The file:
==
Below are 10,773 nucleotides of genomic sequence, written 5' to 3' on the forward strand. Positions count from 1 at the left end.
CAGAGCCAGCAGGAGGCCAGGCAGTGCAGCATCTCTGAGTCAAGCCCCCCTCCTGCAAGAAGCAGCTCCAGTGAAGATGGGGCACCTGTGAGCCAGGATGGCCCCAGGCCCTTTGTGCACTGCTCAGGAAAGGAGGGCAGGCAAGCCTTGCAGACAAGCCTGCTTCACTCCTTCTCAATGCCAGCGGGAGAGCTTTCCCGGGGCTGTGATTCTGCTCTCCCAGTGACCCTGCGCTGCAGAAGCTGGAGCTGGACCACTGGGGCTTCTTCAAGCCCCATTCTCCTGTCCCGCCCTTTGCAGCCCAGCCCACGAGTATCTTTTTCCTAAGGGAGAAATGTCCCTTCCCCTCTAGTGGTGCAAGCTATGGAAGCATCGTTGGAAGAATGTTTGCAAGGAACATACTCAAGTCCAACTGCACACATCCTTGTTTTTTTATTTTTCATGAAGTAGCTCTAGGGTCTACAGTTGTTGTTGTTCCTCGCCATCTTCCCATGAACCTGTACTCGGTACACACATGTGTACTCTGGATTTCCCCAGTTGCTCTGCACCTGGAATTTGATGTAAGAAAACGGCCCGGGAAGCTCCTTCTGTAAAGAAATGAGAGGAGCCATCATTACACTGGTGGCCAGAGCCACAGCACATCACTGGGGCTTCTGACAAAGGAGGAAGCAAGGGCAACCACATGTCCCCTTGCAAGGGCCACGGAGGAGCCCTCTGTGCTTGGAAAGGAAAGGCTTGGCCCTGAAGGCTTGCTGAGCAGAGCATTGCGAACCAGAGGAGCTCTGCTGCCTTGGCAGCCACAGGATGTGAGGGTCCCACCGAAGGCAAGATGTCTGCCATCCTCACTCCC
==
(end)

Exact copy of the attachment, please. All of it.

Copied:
Below are 10,773 nucleotides of genomic sequence, written 5' to 3' on the forward strand. Positions count from 1 at the left end.
CAGAGCCAGCAGGAGGCCAGGCAGTGCAGCATCTCTGAGTCAAGCCCCCCTCCTGCAAGAAGCAGCTCCAGTGAAGATGGGGCACCTGTGAGCCAGGATGGCCCCAGGCCCTTTGTGCACTGCTCAGGAAAGGAGGGCAGGCAAGCCTTGCAGACAAGCCTGCTTCACTCCTTCTCAATGCCAGCGGGAGAGCTTTCCCGGGGCTGTGATTCTGCTCTCCCAGTGACCCTGCGCTGCAGAAGCTGGAGCTGGACCACTGGGGCTTCTTCAAGCCCCATTCTCCTGTCCCGCCCTTTGCAGCCCAGCCCACGAGTATCTTTTTCCTAAGGGAGAAATGTCCCTTCCCCTCTAGTGGTGCAAGCTATGGAAGCATCGTTGGAAGAATGTTTGCAAGGAACATACTCAAGTCCAACTGCACACATCCTTGTTTTTTTATTTTTCATGAAGTAGCTCTAGGGTCTACAGTTGTTGTTGTTCCTCGCCATCTTCCCATGAACCTGTACTCGGTACACACATGTGTACTCTGGATTTCCCCAGTTGCTCTGCACCTGGAATTTGATGTAAGAAAACGGCCCGGGAAGCTCCTTCTGTAAAGAAATGAGAGGAGCCATCATTACACTGGTGGCCAGAGCCACAGCACATCACTGGGGCTTCTGACAAAGGAGGAAGCAAGGGCAACCACATGTCCCCTTGCAAGGGCCACGGAGGAGCCCTCTGTGCTTGGAAAGGAAAGGCTTGGCCCTGAAGGCTTGCTGAGCAGAGCATTGCGAACCAGAGGAGCTCTGCTGCCTTGGCAGCCACAGGATGTGAGGGTCCCACCGAAGGCAAGATGTCTGCCATCCTCACTCCC